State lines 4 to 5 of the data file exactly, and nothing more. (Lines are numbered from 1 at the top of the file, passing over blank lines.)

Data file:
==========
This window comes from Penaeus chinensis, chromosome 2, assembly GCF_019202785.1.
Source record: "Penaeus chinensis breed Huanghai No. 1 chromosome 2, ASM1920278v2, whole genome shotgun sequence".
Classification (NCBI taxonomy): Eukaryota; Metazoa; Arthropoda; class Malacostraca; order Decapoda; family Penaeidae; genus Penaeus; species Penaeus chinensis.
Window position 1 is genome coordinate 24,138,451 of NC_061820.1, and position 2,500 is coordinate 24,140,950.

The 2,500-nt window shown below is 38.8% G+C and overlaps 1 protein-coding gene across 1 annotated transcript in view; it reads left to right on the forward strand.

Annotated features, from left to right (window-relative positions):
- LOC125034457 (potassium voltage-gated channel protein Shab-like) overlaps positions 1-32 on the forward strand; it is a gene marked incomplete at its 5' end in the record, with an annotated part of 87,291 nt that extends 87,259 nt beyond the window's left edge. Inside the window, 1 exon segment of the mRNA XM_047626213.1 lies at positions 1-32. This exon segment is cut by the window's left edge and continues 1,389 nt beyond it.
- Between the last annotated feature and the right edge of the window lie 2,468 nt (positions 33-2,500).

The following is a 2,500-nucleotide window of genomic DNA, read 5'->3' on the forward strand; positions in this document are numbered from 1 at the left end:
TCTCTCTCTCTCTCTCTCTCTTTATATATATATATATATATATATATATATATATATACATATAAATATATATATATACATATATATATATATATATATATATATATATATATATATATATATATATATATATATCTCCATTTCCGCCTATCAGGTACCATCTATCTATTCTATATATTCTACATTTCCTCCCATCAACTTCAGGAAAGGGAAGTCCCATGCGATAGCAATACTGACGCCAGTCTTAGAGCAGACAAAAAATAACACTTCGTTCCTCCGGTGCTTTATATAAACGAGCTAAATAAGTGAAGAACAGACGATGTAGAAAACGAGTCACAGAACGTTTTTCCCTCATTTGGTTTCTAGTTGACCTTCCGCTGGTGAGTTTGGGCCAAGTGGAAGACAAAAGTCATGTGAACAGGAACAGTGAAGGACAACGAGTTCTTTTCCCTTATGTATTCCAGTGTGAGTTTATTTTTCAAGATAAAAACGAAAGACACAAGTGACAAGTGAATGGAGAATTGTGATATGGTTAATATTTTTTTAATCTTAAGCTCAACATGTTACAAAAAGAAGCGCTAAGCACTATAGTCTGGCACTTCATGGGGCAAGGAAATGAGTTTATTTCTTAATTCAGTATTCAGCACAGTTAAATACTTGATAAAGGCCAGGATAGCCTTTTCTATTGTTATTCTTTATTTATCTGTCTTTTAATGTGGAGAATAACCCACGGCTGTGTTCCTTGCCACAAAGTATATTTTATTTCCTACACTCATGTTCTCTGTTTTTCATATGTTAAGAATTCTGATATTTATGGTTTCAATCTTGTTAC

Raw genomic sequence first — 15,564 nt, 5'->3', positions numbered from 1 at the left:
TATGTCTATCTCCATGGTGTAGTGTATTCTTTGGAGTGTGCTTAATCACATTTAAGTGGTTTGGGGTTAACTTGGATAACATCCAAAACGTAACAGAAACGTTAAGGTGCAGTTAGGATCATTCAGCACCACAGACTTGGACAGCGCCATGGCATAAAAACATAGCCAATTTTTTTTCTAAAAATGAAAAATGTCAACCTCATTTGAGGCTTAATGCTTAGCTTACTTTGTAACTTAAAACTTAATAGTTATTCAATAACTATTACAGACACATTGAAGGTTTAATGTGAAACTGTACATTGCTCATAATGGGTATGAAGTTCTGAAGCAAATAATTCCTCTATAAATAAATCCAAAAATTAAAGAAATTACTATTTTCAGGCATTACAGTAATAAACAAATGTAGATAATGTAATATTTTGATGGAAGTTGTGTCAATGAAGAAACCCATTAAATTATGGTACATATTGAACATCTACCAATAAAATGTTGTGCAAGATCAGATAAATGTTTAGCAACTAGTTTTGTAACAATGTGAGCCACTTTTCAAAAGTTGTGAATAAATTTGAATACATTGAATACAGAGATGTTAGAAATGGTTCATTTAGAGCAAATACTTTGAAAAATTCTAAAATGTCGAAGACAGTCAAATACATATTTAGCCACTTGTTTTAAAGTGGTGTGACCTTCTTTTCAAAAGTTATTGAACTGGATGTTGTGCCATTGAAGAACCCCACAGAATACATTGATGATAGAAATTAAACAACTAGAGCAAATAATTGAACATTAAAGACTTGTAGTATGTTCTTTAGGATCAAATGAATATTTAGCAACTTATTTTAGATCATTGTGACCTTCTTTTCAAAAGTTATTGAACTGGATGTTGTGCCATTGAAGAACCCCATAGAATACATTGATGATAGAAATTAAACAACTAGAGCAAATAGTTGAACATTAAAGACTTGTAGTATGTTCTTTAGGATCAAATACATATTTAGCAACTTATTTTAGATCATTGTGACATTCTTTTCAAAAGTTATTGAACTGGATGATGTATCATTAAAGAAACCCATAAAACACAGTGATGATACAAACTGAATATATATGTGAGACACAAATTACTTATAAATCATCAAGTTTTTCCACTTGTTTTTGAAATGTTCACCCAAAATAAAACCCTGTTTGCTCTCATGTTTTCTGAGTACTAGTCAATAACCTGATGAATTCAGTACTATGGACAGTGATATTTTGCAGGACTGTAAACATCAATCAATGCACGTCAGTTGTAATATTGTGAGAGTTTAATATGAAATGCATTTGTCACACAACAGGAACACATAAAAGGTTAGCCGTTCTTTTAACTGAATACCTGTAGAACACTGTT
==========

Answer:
Window position 1 is genome coordinate 24,138,451 of NC_061820.1, and position 2,500 is coordinate 24,140,950.

The 2,500-nt window shown below is 38.8% G+C and overlaps 1 protein-coding gene across 1 annotated transcript in view; it reads left to right on the forward strand.